“Hey, Gramps, can you send me $1,000? I’m stuck in a bad situation and need some help fast.”
Don’t laugh. Gramps gets scammed more often that you think, according to a new report from the Federal Trade Commission’s (FTC) Consumer Sentinel Network.
And scammed to the tune of $9,000, on average, too!
The FTC took a deep dive into the Sentinel’s data and found that 25 percent of those aged 70+ report mailing huge amounts of cash to people masquerading as their grandchildren. In about half of the instances, these “friend and family imposter scams” start with a phone call from a “grandchild” with the frightful tale of being in jail or other legal trouble. Another third of these scams involve being in a car wreck thanks to texting- or drinking-while-driving.
In both situations, the scammer plays the strings of grandma or grandpa’s heart by telling them they’re the only person they can trust enough to help bail the kid out. And a statement like “Please, grandma, don’t tell anyone about this,” helps seal the deal.
“These scammers are experts at impersonating people they’ve never even met. Car accident injuries, often broken noses, or uncontrolled sobbing explain away a voice that might not sound quite right,” wrote the FTC’s Emma Fletcher.
“Scammers use personal details from social media sites to make their stories more believable. Or they may simply wait for their target to use a name – ‘Steve, is that you?’ – and take the cue.”
Cash is king
The FTC found that the scammers routinely have a detailed to-do list on how to send cash. Many victims said they were instructed to put the dollar bills into envelopes and hide them inside a magazine. Then, to add immediacy, they were told to send the loot via UPS, FedEx, or the U.S. Postal Service.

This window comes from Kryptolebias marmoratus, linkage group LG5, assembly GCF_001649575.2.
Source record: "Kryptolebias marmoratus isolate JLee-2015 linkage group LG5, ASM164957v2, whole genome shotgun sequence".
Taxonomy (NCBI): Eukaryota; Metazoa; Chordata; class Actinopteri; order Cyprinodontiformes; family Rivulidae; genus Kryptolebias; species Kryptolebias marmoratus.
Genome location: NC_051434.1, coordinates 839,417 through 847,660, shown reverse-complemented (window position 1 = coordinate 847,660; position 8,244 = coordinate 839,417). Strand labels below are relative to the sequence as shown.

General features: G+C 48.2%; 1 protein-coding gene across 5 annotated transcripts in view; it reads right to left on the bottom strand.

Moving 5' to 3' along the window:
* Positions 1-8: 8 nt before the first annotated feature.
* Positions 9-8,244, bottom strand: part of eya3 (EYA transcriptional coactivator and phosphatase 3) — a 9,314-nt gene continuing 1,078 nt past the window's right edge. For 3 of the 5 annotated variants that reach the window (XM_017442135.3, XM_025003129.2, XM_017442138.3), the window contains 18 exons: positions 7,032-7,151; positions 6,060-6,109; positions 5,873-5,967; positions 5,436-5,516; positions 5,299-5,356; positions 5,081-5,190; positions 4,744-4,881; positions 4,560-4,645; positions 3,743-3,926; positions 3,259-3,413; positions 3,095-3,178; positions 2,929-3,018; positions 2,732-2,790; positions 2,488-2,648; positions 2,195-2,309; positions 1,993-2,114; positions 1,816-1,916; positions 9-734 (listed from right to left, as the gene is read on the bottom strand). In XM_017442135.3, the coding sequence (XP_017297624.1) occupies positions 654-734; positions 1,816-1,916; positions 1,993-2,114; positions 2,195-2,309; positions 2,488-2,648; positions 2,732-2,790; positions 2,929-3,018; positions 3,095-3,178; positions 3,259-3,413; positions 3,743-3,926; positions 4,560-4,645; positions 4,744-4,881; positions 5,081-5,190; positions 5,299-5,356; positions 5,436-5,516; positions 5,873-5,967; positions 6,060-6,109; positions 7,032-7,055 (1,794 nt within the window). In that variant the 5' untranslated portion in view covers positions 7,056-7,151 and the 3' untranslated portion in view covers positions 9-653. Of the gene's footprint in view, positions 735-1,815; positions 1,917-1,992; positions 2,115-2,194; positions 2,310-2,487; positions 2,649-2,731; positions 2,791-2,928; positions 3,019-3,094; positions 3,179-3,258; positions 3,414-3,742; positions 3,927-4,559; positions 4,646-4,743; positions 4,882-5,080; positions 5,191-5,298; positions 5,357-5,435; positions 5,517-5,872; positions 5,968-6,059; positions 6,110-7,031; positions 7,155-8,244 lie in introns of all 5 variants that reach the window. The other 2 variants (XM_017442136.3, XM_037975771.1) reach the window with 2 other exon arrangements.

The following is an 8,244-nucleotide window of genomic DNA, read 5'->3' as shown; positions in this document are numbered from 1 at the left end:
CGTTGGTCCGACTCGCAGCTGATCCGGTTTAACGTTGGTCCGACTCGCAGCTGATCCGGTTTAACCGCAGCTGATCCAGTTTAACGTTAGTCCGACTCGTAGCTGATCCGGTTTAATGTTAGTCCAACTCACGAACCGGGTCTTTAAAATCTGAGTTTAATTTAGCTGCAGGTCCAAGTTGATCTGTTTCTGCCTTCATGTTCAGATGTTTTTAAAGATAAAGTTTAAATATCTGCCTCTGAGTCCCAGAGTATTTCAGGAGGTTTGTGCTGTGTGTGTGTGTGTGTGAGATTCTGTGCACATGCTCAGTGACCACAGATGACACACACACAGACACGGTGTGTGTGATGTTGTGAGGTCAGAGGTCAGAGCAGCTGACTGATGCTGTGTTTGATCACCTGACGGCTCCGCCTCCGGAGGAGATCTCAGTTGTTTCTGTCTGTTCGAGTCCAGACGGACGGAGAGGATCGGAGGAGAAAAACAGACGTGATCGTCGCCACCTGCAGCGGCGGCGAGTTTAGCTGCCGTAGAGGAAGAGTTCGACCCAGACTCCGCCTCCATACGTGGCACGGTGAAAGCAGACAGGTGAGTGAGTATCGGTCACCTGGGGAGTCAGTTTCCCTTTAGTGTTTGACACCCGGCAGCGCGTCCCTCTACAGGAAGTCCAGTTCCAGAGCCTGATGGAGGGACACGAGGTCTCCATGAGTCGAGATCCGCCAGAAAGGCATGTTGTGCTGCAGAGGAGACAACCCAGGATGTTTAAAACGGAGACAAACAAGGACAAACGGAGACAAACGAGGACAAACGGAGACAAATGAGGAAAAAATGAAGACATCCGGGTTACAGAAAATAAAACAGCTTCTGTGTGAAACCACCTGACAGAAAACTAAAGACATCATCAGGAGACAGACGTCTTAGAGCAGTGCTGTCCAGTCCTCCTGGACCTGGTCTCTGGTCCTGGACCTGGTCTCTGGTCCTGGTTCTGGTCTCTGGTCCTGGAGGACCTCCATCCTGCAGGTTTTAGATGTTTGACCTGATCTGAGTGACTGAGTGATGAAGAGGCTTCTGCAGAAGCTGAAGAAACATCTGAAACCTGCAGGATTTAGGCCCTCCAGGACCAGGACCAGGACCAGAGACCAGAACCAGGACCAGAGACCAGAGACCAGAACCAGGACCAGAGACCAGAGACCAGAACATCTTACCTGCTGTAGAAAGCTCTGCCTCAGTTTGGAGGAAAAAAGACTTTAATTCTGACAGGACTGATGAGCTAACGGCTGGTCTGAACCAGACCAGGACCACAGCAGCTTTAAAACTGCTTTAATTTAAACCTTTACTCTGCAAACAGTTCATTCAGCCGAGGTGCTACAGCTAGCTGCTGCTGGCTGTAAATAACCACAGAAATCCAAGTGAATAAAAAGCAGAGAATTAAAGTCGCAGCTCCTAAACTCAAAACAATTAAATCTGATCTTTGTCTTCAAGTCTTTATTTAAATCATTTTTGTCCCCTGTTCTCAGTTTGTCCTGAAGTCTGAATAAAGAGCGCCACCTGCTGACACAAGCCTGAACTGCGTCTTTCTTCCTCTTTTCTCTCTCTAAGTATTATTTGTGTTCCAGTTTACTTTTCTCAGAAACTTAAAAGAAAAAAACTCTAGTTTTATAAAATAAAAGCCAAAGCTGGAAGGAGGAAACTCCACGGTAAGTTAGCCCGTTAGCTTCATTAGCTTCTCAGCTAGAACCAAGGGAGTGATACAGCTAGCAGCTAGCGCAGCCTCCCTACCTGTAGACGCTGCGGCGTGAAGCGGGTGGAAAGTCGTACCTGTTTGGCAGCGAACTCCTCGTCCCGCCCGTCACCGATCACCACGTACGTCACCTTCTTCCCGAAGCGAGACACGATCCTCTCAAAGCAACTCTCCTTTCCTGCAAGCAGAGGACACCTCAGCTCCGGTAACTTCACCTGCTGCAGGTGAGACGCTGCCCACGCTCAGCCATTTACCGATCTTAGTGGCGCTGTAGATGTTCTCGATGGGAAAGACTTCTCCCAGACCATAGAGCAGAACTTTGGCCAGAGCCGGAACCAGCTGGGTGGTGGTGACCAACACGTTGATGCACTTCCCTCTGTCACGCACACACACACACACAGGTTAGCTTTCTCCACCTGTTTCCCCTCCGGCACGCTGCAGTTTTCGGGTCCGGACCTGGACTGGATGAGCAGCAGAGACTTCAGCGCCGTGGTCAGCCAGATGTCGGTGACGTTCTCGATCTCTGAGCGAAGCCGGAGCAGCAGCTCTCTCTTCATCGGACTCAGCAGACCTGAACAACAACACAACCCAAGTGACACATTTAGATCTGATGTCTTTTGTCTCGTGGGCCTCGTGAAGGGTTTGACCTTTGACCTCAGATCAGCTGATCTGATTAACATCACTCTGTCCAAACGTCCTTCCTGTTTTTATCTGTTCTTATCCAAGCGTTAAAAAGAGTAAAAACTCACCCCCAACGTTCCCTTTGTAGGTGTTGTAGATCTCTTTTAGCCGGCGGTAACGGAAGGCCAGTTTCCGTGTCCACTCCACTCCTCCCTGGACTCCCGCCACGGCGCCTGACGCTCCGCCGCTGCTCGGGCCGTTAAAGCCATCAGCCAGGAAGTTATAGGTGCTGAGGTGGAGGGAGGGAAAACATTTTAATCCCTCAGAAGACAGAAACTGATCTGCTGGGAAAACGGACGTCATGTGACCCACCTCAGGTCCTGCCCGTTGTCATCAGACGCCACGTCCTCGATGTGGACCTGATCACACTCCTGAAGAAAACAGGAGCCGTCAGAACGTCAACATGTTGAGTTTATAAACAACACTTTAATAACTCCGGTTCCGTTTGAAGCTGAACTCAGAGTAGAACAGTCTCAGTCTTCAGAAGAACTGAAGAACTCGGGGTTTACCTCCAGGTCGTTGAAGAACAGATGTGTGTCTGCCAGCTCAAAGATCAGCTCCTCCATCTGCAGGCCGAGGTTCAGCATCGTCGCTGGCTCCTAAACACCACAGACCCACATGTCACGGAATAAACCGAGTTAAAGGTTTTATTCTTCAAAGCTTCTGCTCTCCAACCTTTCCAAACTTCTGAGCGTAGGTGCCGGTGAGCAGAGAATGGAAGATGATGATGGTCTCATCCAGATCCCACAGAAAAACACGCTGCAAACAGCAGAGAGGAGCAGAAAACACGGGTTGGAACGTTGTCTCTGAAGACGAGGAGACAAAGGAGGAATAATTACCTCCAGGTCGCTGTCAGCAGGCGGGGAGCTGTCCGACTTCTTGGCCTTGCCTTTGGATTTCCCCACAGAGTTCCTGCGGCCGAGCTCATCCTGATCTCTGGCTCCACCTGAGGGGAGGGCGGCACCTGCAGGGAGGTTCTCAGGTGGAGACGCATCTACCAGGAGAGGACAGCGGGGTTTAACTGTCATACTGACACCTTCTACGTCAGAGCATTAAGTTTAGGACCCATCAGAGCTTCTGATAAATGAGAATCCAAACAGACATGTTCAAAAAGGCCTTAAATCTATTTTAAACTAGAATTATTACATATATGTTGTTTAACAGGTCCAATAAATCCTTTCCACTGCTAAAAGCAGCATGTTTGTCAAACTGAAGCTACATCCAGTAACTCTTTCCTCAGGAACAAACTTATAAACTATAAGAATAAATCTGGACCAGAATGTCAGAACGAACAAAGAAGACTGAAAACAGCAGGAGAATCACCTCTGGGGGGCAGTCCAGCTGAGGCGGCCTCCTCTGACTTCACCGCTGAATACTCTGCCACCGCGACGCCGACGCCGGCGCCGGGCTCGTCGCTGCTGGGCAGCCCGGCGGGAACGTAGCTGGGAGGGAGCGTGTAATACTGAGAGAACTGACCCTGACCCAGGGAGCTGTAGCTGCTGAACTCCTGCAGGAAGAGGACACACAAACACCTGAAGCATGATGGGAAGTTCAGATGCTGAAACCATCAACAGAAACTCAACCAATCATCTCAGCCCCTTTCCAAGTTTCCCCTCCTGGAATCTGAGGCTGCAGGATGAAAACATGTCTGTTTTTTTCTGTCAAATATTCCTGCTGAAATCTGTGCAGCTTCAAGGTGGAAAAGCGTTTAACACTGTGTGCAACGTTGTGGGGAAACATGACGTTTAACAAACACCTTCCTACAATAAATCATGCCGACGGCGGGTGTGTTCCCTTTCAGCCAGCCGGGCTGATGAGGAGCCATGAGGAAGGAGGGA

The FTC reports that while grandparents are the most frequently scammed demographic, the compound loss runs across all generations. And the pirated bounties are also skyrocketing, increasing from $26 million to $41 million in the last year alone.
What to do
While this may seem like one of those things that will never happen to you, it does happen. Fraud is up double-digits in almost every category and, despite how smart we think we are, there’s bad actors trying to craft a new con every day.
The FTC suggests some steps that might save both you and your relatives from some woe:
Don’t act right away, no matter how dramatic the story is.
Call that family member or friend, and make sure you use a phone number that you know is right. Or check it out with someone else in your circle, even if the caller told you to keep it a secret.
Be careful about what you post on social media. If your personal details are public, someone can use them to defraud you and people who care about you.
If someone in your family has been hit by this send-me-cash scam, report it ASAP to the Postal Service or whichever shipping company that was used. With a tracking number, some people have been able to stop the fulfillment of this scam by acting quickly and stopping the delivery dead in its tracks.
Lastly, ConsumerAffairs suggests you pass along the video featured above or the FTC’s publication about this scam. If you’re ever targeted by this scam, tell the FTC at FTC.gov/complaint. The agency may be able to help.
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